Form, function and features
It shouldn't be hard to choose a cell phone when there are so many options available in stores and online. But with so much choice, it's easy to become confused about which features matter, which styles are better, and overall, which phone is going to be right for you.
To make the right choice, you need to think about the type of cell phone you'll need. Basically, there are two types – prepaid cell phones and service cell phones (cell phone plans).
Prepaid cell phones are great for casual users or for emergency phones. With these phones, you purchase a card or arrange to have your credit card billed for a set amount of minutes that lasts for a specific time frame.
Service cell phones require you to choose a plan through a provider. These options are better for people who make lots of calls. You can choose features and time packages that best fit your calling habits, for which you will be billed monthly.
Once you've chosen type, you can move on to features. While you can find cheap cell phones that are just intended for talk, if you're looking for a little more, check out the features you must have.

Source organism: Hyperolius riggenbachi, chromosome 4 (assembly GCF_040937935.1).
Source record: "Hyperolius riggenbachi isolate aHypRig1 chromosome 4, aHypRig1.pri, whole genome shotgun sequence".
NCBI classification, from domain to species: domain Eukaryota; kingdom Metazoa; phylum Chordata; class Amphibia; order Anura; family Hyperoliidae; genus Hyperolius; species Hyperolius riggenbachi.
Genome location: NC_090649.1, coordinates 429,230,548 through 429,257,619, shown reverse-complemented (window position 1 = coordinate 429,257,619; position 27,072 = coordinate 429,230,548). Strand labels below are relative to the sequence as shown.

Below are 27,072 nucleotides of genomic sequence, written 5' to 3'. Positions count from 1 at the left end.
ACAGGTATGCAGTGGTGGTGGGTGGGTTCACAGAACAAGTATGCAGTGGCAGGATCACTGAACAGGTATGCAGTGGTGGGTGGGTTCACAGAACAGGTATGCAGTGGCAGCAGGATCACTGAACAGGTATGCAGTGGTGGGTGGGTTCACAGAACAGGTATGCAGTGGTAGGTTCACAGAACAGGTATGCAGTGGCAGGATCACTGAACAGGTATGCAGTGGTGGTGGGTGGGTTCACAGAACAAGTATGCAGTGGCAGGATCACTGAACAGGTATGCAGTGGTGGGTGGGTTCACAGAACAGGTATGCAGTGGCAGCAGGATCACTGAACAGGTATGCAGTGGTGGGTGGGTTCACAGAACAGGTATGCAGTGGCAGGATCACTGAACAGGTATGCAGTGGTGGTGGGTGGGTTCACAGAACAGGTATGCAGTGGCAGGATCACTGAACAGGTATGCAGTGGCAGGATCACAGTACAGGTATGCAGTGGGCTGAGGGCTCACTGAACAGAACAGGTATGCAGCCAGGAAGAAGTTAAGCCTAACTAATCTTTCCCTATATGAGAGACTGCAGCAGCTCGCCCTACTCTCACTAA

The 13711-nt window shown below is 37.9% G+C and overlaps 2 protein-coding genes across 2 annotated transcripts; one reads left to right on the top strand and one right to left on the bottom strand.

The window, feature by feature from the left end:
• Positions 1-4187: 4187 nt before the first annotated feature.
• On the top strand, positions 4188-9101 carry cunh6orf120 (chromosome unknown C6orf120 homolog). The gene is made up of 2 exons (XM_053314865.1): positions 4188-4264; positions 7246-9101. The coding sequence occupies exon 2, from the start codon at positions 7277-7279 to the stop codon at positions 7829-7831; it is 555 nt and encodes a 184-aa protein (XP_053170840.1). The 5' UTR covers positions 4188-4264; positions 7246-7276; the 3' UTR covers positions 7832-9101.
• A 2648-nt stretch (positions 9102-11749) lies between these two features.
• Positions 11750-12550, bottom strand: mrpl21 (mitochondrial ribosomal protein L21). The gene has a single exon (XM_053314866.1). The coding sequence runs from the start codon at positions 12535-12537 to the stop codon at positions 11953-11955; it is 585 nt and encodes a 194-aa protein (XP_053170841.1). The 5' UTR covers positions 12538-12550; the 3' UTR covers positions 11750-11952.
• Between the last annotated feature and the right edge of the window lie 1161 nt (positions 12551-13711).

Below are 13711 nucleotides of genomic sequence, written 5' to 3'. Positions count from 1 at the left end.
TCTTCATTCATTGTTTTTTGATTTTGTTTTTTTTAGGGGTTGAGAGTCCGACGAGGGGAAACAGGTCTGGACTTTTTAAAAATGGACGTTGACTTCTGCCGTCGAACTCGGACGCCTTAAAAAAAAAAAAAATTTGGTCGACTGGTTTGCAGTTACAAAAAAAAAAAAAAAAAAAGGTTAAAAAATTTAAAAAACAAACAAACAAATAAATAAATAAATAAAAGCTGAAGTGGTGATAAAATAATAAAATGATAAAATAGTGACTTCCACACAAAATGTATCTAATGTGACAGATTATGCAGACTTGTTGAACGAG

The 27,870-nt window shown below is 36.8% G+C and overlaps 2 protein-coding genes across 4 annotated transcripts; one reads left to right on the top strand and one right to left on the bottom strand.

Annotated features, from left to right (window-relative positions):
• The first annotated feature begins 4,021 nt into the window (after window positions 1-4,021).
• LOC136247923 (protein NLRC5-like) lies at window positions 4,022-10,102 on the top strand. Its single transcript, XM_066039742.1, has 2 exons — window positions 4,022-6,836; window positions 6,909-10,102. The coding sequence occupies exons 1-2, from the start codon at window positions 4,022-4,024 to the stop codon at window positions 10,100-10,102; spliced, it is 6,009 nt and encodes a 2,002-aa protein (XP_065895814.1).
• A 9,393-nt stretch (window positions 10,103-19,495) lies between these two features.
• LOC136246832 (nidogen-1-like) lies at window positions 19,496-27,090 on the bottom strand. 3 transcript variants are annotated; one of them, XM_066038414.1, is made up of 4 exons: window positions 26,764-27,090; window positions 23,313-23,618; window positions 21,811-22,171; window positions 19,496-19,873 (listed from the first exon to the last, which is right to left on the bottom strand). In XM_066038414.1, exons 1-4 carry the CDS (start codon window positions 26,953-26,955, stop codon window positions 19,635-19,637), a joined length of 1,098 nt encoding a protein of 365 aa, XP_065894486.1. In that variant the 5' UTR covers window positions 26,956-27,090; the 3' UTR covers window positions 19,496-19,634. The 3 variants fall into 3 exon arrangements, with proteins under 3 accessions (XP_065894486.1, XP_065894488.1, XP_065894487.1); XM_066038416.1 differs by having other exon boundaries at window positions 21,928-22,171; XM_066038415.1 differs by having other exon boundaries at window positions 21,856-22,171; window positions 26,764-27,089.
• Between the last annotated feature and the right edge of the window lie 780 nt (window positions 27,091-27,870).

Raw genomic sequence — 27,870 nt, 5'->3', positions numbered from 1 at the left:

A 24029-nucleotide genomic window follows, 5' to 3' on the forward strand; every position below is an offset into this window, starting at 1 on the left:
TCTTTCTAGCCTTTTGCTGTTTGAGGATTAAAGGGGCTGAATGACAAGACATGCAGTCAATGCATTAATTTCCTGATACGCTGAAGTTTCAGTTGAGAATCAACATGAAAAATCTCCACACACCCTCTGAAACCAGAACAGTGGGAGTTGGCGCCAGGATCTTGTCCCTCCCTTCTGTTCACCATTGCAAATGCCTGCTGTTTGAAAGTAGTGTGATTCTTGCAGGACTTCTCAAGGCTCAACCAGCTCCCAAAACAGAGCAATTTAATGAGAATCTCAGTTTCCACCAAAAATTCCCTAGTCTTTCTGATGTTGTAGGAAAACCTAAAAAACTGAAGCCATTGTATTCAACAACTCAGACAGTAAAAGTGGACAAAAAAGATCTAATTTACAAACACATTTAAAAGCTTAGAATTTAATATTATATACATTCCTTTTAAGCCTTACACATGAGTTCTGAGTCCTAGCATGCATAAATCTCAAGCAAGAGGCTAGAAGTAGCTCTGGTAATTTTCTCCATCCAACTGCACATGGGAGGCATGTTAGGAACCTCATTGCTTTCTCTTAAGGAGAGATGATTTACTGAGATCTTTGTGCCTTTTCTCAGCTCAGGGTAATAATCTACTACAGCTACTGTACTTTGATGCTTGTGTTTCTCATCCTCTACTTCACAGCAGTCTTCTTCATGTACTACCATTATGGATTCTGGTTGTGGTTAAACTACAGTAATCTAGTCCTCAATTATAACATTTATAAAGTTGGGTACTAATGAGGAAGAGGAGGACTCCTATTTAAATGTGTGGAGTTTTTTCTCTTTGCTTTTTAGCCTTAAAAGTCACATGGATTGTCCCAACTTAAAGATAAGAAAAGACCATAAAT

- Headphone portal and storage for music
- A QWERTY keyboard for quick texting
- A color screen, the bigger the better
- Web capabilities
- A 2-megapixel or higher camera
- Do I just want to talk, or will I want to text, too?
- Will I want to surf the web?
- How often will I use my phone and what type of calls will I make?
- What style and casing options are best for me? (Think flip phone if you're a little rough on your devices.)
- Will I need my phone to substitute for other devices, such as a camera or mp3 player?
- Motorola. Motorola cell phones are known for their sleek designs, like the RAZR and KRAZR.
- Nokia. Nokia cell phones have a trusted history, but are staying on top of technology and design.
- Sprint. While Sprint cell phones are not always cutting edge, their calling plans are known to be flexible.
Common Accessories or Add-Ons
- Bluetooth headphones
Cell phone prices run the gamut, depending on the features you want. A basic prepaid phone could run you as low as $50, but you'll pay more for features. A top-of-the-line phone with no contract could run as high as $300 or more. If you choose to sign a contract, you may receive your phone for free or at a significant discount. Just be careful of signing up long-term if you think you may need to alter your plan in the near future.
Upgrading your cell phone every two or three years to keep up with technology is one thing, but you don't want to have to replace your cell phone before you're ready to. If you can strike a balance between affordability, practical service and the features that are important to you, you'll have a phone that will last you until the next great innovation becomes available – or longer.